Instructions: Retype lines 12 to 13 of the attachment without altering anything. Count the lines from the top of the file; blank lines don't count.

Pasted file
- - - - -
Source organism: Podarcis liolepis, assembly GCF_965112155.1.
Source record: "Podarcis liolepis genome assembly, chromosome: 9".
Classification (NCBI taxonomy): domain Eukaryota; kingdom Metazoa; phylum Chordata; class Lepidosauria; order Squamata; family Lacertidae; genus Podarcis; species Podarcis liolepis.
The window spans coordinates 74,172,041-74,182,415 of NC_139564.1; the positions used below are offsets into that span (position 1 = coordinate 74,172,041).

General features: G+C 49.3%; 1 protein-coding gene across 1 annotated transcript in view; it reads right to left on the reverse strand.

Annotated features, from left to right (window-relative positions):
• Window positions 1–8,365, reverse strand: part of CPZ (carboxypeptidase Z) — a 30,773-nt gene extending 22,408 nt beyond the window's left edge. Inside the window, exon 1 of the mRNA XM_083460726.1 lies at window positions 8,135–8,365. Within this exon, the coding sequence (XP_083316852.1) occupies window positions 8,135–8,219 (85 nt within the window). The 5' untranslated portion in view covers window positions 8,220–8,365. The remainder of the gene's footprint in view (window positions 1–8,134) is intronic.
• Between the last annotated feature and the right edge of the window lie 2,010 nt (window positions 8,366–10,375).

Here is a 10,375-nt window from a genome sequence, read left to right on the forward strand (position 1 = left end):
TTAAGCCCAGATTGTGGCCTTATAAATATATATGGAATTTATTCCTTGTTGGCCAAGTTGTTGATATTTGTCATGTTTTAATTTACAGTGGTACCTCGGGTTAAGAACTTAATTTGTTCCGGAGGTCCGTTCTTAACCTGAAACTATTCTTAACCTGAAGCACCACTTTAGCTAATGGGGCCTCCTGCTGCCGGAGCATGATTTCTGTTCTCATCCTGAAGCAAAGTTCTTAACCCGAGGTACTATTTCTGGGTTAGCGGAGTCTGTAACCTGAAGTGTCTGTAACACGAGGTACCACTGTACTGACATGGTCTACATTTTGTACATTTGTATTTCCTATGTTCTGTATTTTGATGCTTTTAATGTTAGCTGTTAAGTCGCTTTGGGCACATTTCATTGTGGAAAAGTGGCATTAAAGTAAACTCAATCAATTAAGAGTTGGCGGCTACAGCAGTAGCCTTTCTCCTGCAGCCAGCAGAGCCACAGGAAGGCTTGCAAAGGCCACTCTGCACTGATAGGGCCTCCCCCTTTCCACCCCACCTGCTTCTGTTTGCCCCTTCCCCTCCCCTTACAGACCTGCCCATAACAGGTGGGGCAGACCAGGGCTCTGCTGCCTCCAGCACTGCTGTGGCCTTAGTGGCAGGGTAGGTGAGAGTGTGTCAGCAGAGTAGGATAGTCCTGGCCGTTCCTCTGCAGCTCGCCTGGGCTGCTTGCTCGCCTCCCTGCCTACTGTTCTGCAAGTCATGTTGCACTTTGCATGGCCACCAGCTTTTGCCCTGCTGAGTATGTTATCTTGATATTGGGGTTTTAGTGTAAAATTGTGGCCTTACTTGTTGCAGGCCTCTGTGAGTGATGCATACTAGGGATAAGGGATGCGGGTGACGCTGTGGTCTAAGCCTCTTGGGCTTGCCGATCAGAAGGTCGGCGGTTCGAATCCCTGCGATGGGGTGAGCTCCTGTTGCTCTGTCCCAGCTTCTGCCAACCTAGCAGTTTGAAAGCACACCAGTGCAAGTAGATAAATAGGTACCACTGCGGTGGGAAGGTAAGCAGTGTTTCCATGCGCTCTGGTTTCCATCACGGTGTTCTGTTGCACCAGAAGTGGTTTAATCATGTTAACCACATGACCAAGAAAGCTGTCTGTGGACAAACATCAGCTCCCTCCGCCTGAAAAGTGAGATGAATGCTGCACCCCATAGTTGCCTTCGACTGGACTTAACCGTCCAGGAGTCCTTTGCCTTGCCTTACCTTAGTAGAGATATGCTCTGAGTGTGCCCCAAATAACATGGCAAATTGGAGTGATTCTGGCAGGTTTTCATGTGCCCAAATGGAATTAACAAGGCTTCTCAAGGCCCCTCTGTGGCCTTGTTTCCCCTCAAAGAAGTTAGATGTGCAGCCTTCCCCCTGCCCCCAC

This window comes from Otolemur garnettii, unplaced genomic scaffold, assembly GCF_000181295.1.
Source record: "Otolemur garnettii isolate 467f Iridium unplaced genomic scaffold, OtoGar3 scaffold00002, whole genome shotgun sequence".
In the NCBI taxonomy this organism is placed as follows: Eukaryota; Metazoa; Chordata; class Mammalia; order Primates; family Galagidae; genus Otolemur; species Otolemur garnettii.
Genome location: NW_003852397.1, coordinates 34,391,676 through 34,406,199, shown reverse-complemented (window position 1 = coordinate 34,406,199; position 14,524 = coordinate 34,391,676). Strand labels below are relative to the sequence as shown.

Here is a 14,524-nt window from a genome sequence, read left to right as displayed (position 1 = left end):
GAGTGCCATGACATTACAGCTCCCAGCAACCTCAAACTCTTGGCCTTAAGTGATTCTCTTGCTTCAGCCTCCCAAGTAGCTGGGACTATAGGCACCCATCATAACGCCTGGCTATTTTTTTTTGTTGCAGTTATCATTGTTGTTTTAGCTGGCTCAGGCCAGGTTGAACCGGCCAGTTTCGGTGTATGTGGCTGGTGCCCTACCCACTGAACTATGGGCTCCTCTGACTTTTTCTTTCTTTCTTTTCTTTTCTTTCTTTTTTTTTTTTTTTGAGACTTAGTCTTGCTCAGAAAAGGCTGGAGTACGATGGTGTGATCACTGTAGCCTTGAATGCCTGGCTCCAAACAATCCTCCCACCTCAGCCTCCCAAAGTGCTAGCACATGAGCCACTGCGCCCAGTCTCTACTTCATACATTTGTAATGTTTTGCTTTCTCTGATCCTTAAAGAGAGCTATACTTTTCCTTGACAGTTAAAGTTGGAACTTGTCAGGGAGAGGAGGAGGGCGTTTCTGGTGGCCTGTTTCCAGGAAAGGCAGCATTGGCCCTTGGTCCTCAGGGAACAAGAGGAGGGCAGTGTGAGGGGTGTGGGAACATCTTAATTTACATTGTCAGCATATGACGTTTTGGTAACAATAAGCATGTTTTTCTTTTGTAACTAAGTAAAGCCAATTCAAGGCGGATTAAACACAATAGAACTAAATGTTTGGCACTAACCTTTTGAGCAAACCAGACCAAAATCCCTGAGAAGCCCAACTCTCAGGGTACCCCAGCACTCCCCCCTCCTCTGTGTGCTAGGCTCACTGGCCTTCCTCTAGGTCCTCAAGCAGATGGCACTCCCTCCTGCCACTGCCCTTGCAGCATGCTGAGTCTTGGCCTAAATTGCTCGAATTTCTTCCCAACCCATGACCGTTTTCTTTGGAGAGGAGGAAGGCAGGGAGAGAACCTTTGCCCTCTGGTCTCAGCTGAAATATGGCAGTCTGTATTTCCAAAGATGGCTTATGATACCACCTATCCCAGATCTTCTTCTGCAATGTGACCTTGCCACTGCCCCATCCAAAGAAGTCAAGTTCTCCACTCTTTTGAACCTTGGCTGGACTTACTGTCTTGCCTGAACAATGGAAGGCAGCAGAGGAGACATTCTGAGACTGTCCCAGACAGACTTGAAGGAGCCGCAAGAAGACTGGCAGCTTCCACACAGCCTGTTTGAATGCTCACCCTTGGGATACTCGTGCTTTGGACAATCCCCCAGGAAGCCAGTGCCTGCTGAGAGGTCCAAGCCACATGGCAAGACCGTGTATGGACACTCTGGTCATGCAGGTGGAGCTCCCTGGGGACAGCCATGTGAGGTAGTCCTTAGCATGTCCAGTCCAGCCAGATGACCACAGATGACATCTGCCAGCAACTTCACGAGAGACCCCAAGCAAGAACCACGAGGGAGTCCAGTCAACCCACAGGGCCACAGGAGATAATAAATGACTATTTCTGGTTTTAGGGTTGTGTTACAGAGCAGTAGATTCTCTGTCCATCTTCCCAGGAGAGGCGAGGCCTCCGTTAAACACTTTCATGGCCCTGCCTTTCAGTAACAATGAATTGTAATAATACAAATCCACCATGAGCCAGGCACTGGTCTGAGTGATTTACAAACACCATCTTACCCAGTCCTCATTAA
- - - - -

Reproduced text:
Source record: "Otolemur garnettii isolate 467f Iridium unplaced genomic scaffold, OtoGar3 scaffold00002, whole genome shotgun sequence".
In the NCBI taxonomy this organism is placed as follows: Eukaryota; Metazoa; Chordata; class Mammalia; order Primates; family Galagidae; genus Otolemur; species Otolemur garnettii.